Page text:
The Night Circus: An Example Where World Building Works

The circus arrives without warning.

So begins Erin Morgenstern’s book The Night CircusIt’s a short, simple line, but I was intrigued.

Well that, and we know I have a soft spot (read: scar) for circuses.  😉

The Night Circus is the story of two illusionists who must compete to the death inside an arena of circus tents. But neither of them knows that. All they know is that they’ve been raised to perfect their skills for a competition they know nothing about, and that they’re falling madly in love with each other.

The book can be classified as magical realism, which is a growing genre trend that involves magic, but in a way where it is unmentionable. To clarify, for example with this story, both of the main characters have the ability to create things and distort reality with their illusions, but it’s never said outright that they are magic. The setting is considered normal world. And it’s believable.

I did an exercise at the writers conference I just attended for a class on setting. We took the idea of ‘home’ and wrote a scene that was detailed both in the senses and feelings. The activity was captivating. Everyone who attended the class was talking about it the whole weekend, because as we shared examples the scenes were so varied yet we each created a picture of a place and an emotion that emanated there. Where Morgenstern succeeds in this novel is that the world of the circus is very astutely described.

I have a confession. Place has never drawn me into a book. When I read Wuthering Heights, I skimmed over the moors. When I read The Thorn Birds, I flipped the pages right past Drogheda. But the Night Circus?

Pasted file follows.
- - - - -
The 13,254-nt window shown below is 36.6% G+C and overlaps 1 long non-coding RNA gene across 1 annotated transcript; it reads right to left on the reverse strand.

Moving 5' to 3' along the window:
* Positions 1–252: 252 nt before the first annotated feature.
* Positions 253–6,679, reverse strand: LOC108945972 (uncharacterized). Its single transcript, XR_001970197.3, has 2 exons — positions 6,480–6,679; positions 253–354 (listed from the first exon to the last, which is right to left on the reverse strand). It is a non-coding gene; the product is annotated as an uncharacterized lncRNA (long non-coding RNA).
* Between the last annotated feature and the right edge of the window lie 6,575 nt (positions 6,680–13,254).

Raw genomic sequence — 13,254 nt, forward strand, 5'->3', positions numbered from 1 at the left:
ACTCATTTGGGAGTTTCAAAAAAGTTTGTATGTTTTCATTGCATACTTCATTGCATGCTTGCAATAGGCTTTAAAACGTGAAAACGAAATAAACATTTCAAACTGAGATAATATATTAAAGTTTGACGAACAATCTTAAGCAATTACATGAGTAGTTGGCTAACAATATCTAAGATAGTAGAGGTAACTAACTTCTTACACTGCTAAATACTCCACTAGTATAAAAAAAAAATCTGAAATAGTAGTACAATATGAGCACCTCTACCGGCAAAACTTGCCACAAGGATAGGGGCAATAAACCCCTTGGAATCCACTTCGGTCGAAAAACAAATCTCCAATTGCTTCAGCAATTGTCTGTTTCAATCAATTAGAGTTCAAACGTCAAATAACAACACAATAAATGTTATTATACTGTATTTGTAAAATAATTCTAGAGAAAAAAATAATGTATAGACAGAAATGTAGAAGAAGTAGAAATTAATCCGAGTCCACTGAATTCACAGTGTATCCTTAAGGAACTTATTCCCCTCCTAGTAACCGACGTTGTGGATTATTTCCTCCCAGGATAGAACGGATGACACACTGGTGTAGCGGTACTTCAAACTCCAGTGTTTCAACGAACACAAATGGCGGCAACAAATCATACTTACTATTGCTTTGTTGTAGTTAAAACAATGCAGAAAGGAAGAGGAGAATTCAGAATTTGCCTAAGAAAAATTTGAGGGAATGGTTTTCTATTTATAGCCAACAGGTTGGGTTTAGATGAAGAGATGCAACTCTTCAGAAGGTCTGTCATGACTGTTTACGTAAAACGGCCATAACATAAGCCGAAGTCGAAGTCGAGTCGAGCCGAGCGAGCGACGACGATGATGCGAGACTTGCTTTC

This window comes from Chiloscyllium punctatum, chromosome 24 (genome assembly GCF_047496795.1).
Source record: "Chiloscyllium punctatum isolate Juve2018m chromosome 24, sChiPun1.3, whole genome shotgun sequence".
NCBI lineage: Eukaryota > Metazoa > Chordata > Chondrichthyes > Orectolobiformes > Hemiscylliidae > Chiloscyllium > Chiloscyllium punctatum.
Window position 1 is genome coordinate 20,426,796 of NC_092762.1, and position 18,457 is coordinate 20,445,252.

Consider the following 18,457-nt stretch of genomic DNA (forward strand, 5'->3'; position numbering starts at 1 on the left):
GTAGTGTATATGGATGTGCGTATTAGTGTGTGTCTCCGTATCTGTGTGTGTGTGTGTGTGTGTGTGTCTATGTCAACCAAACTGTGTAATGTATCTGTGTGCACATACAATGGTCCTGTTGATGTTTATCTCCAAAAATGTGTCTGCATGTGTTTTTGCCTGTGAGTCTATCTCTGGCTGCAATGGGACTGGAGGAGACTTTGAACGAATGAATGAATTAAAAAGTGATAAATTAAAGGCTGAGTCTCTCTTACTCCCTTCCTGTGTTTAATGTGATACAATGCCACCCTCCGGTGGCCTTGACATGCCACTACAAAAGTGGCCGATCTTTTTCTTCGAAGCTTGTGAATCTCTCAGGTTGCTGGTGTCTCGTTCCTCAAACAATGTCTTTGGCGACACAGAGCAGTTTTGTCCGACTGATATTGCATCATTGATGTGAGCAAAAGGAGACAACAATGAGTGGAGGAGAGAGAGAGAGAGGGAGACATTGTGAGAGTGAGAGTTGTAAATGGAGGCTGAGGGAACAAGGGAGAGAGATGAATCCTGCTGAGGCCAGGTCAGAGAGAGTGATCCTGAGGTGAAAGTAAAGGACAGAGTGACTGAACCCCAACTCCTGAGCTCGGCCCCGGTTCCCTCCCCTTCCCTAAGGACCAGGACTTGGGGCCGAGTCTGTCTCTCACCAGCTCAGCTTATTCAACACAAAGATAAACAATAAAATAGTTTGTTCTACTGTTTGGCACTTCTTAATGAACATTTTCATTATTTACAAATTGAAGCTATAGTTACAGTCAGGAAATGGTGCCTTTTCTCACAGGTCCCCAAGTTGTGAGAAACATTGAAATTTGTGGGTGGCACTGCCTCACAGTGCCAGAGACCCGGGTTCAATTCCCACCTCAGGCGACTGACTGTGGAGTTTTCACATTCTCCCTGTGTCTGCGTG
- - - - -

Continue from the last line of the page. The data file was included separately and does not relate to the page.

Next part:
I wanted to know more.

Amazing fan art created by deviantART’s viveie, featured in the Huffington Post’s Book Club discussion

My Favorite Setting Stand Outs in The Night Circus:

  • Colors – Everything in the circus is decorated in black and white. The tents, the walls, the costumes. They are only ever black and white. So, when you have a scene where a character very deliberately changes her gown from emerald green to black to green again – the visual becomes more intense. The color stands out a little brighter. The “Revers” (meaning ‘dreamers’, AKA: circus folk) all wear red scarves so they know one another. In a crowd of black and white, the red pops.
  • Clocks – A fascinating side character is a clock maker who works closely with Celia, the female illusionist. The main clock over the circus tent is described as transforming from day to night as the hours pass with dancing scenes floating by like the most elaborately created cuckoo clock your imagination could describe.